New and emerging technologies provide both opportunities and challenges for our future city. The City of Melbourne will be a leader in innovating and piloting transport technology which supports a smart, global, connected city, while ensuring our city remains a place that prioritises people. Equally, the City of Melbourne expects that new regulations will be needed to optimise emerging technologies to capture the benefits while mitigating negative outcomes.
Population growth means we need to move more people on our streets as well as provide more public space and respond to climate change. Ongoing prioritisation of the most space-efficient transport modes will enhance our central city.
There is much interest in the development of cars that can operate without a driver. In the compact central city there is little evidence to suggest this technology will have much benefit. However beyond the central city, improved feeder services to connect people to fixed public transport in the middle and outer suburbs, and improved road safety are possible benefits.
Read the Emerging Technology discussion paper.
More cars on the road
If driverless cars were privately owned the number of car trips on our streets would significantly increase, worsening congestion. New types of trips might include:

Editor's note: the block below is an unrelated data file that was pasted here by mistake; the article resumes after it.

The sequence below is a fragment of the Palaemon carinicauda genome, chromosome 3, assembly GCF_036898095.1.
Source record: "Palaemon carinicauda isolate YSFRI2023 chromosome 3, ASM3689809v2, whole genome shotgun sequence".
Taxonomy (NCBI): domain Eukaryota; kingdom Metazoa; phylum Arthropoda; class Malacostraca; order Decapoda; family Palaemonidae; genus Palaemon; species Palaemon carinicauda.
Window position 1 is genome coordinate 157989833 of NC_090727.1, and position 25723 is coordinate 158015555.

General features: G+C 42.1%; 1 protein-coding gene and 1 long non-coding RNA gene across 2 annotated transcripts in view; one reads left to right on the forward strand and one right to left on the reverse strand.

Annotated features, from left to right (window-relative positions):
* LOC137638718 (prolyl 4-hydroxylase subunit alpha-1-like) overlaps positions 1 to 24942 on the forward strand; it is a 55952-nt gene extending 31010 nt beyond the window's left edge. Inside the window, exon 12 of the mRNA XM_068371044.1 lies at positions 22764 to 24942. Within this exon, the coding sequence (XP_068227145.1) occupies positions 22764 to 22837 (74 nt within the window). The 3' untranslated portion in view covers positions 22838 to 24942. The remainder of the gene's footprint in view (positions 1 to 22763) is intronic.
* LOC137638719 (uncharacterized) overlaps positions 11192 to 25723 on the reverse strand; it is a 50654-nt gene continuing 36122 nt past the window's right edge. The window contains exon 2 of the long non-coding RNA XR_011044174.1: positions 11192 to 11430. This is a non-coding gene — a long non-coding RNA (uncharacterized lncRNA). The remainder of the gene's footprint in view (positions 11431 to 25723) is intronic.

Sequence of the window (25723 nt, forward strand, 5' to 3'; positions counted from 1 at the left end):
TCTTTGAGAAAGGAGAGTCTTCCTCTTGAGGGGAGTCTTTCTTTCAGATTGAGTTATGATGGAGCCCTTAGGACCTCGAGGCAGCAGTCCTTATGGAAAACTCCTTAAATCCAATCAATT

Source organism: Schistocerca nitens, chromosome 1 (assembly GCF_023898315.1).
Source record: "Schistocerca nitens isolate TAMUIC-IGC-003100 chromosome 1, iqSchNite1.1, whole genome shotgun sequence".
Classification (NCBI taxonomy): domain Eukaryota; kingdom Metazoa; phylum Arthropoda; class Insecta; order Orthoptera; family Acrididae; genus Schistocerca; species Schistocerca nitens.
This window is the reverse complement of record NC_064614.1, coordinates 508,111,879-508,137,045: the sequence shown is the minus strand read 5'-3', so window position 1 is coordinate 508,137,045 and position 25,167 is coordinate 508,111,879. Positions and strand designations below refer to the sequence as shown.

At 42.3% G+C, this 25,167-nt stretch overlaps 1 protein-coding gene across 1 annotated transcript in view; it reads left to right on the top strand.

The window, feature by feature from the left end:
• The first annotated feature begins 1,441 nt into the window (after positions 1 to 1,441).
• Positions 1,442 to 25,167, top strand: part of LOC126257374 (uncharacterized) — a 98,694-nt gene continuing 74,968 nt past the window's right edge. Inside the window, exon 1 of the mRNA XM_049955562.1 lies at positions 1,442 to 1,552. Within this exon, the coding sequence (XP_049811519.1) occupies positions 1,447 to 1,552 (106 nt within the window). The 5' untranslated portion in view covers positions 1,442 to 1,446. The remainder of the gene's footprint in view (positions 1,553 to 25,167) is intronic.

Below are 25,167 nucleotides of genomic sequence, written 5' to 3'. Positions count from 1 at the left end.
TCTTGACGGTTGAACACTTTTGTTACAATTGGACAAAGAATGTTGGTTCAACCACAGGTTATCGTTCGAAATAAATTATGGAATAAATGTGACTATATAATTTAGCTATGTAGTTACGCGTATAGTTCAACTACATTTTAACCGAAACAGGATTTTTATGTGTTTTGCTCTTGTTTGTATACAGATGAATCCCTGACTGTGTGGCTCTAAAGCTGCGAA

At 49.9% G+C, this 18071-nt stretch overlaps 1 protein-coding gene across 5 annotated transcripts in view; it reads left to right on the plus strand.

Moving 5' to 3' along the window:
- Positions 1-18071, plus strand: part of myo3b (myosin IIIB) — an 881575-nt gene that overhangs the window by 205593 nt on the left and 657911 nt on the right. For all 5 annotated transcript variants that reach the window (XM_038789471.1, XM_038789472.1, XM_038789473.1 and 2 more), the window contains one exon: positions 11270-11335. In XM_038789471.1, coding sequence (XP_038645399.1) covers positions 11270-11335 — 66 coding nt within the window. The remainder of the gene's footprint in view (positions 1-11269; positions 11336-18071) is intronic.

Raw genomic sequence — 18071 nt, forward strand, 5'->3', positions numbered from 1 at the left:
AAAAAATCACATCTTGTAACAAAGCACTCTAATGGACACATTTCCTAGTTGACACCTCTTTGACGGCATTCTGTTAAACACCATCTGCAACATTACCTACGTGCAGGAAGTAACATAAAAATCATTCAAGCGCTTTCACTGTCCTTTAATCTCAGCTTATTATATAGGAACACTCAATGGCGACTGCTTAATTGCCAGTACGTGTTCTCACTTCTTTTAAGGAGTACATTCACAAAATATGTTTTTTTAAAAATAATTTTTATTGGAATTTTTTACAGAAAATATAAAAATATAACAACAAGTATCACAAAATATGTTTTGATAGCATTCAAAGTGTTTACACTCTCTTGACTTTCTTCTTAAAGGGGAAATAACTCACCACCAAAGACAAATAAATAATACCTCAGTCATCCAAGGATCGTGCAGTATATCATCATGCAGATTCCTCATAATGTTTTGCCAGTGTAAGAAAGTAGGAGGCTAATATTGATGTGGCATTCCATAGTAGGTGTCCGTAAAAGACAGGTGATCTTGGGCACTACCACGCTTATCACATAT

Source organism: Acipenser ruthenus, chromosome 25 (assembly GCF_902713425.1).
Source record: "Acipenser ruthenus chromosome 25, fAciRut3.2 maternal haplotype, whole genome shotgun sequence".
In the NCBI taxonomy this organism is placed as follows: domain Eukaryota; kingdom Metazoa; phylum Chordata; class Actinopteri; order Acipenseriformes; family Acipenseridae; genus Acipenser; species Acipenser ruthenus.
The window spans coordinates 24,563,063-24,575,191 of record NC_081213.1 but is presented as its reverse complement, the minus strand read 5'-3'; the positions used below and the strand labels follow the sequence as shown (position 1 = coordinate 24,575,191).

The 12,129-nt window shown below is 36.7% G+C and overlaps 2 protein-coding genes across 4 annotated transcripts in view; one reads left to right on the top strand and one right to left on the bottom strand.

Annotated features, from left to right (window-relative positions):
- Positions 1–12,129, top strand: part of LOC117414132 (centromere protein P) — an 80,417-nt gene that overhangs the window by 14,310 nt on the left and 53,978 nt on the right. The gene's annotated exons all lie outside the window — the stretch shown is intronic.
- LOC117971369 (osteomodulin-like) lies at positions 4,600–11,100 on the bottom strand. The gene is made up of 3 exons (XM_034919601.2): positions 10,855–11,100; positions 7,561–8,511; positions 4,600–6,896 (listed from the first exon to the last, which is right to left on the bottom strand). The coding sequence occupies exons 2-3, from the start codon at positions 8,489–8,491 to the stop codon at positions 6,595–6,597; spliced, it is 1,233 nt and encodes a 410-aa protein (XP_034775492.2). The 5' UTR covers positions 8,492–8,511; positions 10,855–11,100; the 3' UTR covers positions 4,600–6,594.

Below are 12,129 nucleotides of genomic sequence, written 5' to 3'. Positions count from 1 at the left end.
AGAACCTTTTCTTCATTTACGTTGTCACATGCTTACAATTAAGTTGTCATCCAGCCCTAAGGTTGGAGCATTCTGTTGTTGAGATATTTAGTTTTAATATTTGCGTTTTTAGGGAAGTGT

- empty cars circulating streets instead of parking
- empty cars driving ‘home’ after dropping someone off
- increased freight and home deliveries, if costs reduce trips by people currently unable to drive, including children, older people, vision impaired and others
These new trips may have positive or negative social, environmental and economic impacts. The degree of uncertainty makes it challenging to foresee the outcomes. Automation will impact the entire economy and generate changes to the types of employment opportunities available in transport industries.
If driverless cars result in more car sharing and pooled trips, benefits such as reduced traffic and lower cost transport are possible. Cities may need to provide less transport infrastructure.
However, operators of driverless fleets may want to maximise the distance their vehicles travel and compete with public transport. Shared driverless services might also use advertising in vehicles to provide more competitive user costs. This would result in providers trying to capture more of passenger’s time and attention, rather than providing efficient transport. Competition between public and private transport providers needs to be minimised to ensure an efficient, integrated transport system.
Mobility as a service
Communications technologies (such as mobile phones and app-based platforms) continue to develop and could affect our future travel behaviours. Technology is offering people travel choices tailored to individual needs as well as real-time information about travel options, conditions, time and cost. There are opportunities to integrate additional information about emerging mobility services like car share and ridesourcing in the future.